House Speaker Paul RyanPaul Davis RyanJuan Williams: Pelosi shows her power Cheney takes shot at Trump: 'I like Republican presidents who win re-election' Cheney allies flock to her defense against Trump challenge MORE (R-Wis.) acknowledged Friday that entitlement reform isn't likely to happen in 2018.
"I don't see us tackling it this year," Ryan said at an event in Wisconsin.
"You're going to have to find bipartisan consensus to fix these thorny, long-term problems, and we don't have that right now."
Ryan appears to be backing down for previous statements he's made about turning to entitlement reform in 2018.
"We're going to have to back next year at entitlement reform, which is how you tackle the debt and deficit," Ryan said in an interview in December.
Ryan said Friday entitlement reform is still necessary, but not politically feasible.
"The sooner we put reforms into these programs so they work better, so they're solvent and don't go bankrupt, the better off we're going to be," Ryan said.
"I think we should have a bipartisan conversation about how to do that, but that's clearly where the political system is today."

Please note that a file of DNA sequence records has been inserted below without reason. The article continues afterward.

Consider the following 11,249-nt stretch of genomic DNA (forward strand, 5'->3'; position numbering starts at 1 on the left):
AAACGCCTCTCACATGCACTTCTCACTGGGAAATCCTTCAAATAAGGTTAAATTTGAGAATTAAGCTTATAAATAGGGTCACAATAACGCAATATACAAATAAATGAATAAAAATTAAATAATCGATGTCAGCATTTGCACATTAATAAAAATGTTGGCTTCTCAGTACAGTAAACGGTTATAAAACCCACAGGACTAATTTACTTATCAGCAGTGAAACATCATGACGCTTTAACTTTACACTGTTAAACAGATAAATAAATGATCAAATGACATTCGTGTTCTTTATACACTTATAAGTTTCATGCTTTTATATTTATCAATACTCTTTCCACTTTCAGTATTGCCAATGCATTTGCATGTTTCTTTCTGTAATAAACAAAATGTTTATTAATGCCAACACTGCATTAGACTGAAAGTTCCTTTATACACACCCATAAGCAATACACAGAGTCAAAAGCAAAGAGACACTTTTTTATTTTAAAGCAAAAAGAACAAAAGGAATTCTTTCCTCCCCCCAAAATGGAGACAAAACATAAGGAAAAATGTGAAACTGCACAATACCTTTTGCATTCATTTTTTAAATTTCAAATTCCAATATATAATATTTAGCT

The Republicans' slim majority in the Senate shrunk even more, to 51-49, once Sen. Doug Jones (D-Ala.) was sworn in this month.
Majority Leader Mitch McConnellAddison (Mitch) Mitchell McConnellGOP blocks Senate Democrats' revised elections bill A politicized Supreme Court? That was the point The Hill's Morning Report - Presented by Uber - Democrats optimistic after Biden meetings MORE (R-Ky.) has also acknowledged that entitlement reform would be virtually impossible given the upper chamber's current makeup.
"I think Democrats are not going to be interested in entitlement reform, so I would not expect to see that on the agenda," McConnell said last month.
Updated at 1:32 p.m.